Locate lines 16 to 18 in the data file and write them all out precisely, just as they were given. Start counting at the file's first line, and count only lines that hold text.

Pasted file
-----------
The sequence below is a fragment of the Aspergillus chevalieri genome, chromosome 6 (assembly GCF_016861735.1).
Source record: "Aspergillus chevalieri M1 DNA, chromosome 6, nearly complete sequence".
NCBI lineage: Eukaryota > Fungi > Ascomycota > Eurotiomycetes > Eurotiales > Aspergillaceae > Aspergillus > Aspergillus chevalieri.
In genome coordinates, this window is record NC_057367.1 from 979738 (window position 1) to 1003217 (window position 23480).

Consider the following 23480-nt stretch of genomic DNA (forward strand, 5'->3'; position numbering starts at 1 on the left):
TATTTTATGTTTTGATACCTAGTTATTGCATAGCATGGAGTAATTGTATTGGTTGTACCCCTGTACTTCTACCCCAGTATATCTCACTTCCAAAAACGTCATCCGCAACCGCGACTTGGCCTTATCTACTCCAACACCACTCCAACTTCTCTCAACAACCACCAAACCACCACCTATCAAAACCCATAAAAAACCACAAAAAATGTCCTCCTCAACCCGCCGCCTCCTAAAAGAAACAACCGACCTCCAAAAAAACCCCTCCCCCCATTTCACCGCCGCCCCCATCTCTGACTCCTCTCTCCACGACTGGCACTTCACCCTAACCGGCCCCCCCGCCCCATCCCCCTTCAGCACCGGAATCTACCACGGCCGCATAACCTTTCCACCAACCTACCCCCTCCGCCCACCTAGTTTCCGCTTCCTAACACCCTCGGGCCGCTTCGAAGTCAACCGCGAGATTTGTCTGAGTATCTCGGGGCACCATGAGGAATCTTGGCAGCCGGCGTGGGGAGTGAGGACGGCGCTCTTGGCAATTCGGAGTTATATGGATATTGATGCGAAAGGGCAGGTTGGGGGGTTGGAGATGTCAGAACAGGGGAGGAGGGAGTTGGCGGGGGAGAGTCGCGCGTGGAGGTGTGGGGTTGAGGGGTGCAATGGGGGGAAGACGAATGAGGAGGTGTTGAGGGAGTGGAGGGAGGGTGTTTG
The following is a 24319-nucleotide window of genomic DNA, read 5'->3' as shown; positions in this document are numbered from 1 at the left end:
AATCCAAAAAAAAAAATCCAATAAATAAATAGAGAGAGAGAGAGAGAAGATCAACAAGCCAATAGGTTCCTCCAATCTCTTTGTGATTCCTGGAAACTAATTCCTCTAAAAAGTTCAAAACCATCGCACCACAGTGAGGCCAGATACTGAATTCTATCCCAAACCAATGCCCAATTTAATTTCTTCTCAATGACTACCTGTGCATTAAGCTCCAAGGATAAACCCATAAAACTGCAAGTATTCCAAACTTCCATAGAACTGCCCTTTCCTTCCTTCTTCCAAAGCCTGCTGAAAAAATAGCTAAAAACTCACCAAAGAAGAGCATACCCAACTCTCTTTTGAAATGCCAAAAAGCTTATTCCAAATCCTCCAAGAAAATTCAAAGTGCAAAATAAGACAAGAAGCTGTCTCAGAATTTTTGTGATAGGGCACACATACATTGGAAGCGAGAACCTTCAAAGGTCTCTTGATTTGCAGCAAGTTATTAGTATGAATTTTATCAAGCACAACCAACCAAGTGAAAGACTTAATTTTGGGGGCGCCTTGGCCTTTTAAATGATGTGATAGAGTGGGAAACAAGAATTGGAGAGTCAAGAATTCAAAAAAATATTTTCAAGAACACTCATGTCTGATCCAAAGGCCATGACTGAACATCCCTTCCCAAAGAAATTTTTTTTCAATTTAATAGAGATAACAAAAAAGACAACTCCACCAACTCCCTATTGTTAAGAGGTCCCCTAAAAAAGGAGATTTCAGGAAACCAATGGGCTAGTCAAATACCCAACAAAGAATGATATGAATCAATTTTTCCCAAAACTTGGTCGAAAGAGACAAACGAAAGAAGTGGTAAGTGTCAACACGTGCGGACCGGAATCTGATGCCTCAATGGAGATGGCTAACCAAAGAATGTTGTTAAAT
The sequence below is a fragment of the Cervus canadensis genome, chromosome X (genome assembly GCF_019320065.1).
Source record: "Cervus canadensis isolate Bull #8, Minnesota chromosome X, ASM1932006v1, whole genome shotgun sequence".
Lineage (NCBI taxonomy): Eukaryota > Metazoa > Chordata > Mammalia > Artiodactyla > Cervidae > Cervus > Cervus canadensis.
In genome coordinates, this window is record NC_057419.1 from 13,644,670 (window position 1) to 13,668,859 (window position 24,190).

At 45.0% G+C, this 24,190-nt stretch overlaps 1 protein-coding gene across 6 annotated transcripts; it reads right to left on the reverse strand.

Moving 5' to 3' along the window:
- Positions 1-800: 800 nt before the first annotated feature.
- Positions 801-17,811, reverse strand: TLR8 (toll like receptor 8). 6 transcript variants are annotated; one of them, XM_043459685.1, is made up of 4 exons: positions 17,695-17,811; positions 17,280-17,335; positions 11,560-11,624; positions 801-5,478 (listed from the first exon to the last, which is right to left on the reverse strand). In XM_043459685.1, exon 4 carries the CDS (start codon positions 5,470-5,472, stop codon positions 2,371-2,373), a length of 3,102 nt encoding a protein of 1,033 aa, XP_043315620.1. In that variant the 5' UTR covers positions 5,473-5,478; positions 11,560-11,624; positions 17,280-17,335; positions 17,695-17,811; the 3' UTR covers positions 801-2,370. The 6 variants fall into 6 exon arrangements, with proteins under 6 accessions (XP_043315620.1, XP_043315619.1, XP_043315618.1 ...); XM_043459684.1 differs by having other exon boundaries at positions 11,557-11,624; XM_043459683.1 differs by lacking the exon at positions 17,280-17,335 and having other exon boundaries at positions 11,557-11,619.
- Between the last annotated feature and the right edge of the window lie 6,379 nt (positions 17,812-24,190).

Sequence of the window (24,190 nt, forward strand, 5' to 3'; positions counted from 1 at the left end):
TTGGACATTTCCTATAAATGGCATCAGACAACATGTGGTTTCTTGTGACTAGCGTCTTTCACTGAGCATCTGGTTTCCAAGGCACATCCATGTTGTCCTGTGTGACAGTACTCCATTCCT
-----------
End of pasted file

- Positions 801-17,811, reverse strand: TLR8 (toll like receptor 8). 6 transcript variants are annotated; one of them, XM_043459685.1, is made up of 4 exons: positions 17,695-17,811; positions 17,280-17,335; positions 11,560-11,624; positions 801-5,478 (listed from the first exon to the last, which is right to left on the reverse strand). In XM_043459685.1, exon 4 carries the CDS (start codon positions 5,470-5,472, stop codon positions 2,371-2,373), a length of 3,102 nt encoding a protein of 1,033 aa, XP_043315620.1. In that variant the 5' UTR covers positions 5,473-5,478; positions 11,560-11,624; positions 17,280-17,335; positions 17,695-17,811; the 3' UTR covers positions 801-2,370. The 6 variants fall into 6 exon arrangements, with proteins under 6 accessions (XP_043315620.1, XP_043315619.1, XP_043315618.1 ...); XM_043459684.1 differs by having other exon boundaries at positions 11,557-11,624; XM_043459683.1 differs by lacking the exon at positions 17,280-17,335 and having other exon boundaries at positions 11,557-11,619.
- Between the last annotated feature and the right edge of the window lie 6,379 nt (positions 17,812-24,190).

Sequence of the window (24,190 nt, forward strand, 5' to 3'; positions counted from 1 at the left end):